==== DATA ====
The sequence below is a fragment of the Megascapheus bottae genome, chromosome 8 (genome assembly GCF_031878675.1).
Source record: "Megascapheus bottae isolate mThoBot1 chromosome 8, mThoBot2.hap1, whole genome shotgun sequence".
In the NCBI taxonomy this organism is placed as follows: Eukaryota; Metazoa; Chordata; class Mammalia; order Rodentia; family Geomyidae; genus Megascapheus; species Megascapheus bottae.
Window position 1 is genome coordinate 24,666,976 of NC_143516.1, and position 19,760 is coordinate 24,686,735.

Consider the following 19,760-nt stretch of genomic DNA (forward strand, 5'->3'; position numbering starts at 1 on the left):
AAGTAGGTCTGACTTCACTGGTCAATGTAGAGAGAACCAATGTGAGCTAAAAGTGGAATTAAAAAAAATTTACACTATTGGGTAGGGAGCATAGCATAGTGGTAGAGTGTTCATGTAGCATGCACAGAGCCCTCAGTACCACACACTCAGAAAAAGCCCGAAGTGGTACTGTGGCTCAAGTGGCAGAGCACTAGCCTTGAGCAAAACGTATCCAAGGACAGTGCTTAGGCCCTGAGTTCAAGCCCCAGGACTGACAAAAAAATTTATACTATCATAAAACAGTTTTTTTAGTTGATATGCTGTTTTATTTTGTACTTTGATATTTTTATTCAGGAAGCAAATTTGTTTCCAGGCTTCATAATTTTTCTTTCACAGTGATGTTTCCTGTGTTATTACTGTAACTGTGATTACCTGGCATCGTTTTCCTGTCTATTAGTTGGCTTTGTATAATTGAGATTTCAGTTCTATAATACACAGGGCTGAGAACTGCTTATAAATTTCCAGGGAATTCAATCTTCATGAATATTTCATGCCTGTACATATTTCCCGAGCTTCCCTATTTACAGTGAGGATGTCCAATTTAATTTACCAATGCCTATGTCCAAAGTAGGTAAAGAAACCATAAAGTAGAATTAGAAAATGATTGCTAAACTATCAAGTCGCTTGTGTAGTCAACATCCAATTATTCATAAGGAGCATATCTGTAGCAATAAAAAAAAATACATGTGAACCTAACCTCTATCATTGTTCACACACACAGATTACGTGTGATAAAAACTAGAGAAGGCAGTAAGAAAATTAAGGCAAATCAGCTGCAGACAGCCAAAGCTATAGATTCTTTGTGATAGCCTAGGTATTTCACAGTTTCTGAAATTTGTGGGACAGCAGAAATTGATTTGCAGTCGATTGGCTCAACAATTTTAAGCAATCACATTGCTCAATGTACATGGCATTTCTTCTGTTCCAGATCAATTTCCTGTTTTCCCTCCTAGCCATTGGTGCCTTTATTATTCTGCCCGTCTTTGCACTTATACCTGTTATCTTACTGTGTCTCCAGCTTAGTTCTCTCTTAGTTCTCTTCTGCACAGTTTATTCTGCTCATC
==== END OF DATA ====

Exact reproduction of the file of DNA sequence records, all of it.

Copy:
The sequence below is a fragment of the Megascapheus bottae genome, chromosome 8 (genome assembly GCF_031878675.1).
Source record: "Megascapheus bottae isolate mThoBot1 chromosome 8, mThoBot2.hap1, whole genome shotgun sequence".
In the NCBI taxonomy this organism is placed as follows: Eukaryota; Metazoa; Chordata; class Mammalia; order Rodentia; family Geomyidae; genus Megascapheus; species Megascapheus bottae.
Window position 1 is genome coordinate 24,666,976 of NC_143516.1, and position 19,760 is coordinate 24,686,735.

Consider the following 19,760-nt stretch of genomic DNA (forward strand, 5'->3'; position numbering starts at 1 on the left):
AAGTAGGTCTGACTTCACTGGTCAATGTAGAGAGAACCAATGTGAGCTAAAAGTGGAATTAAAAAAAATTTACACTATTGGGTAGGGAGCATAGCATAGTGGTAGAGTGTTCATGTAGCATGCACAGAGCCCTCAGTACCACACACTCAGAAAAAGCCCGAAGTGGTACTGTGGCTCAAGTGGCAGAGCACTAGCCTTGAGCAAAACGTATCCAAGGACAGTGCTTAGGCCCTGAGTTCAAGCCCCAGGACTGACAAAAAAATTTATACTATCATAAAACAGTTTTTTTAGTTGATATGCTGTTTTATTTTGTACTTTGATATTTTTATTCAGGAAGCAAATTTGTTTCCAGGCTTCATAATTTTTCTTTCACAGTGATGTTTCCTGTGTTATTACTGTAACTGTGATTACCTGGCATCGTTTTCCTGTCTATTAGTTGGCTTTGTATAATTGAGATTTCAGTTCTATAATACACAGGGCTGAGAACTGCTTATAAATTTCCAGGGAATTCAATCTTCATGAATATTTCATGCCTGTACATATTTCCCGAGCTTCCCTATTTACAGTGAGGATGTCCAATTTAATTTACCAATGCCTATGTCCAAAGTAGGTAAAGAAACCATAAAGTAGAATTAGAAAATGATTGCTAAACTATCAAGTCGCTTGTGTAGTCAACATCCAATTATTCATAAGGAGCATATCTGTAGCAATAAAAAAAAATACATGTGAACCTAACCTCTATCATTGTTCACACACACAGATTACGTGTGATAAAAACTAGAGAAGGCAGTAAGAAAATTAAGGCAAATCAGCTGCAGACAGCCAAAGCTATAGATTCTTTGTGATAGCCTAGGTATTTCACAGTTTCTGAAATTTGTGGGACAGCAGAAATTGATTTGCAGTCGATTGGCTCAACAATTTTAAGCAATCACATTGCTCAATGTACATGGCATTTCTTCTGTTCCAGATCAATTTCCTGTTTTCCCTCCTAGCCATTGGTGCCTTTATTATTCTGCCCGTCTTTGCACTTATACCTGTTATCTTACTGTGTCTCCAGCTTAGTTCTCTCTTAGTTCTCTTCTGCACAGTTTATTCTGCTCATC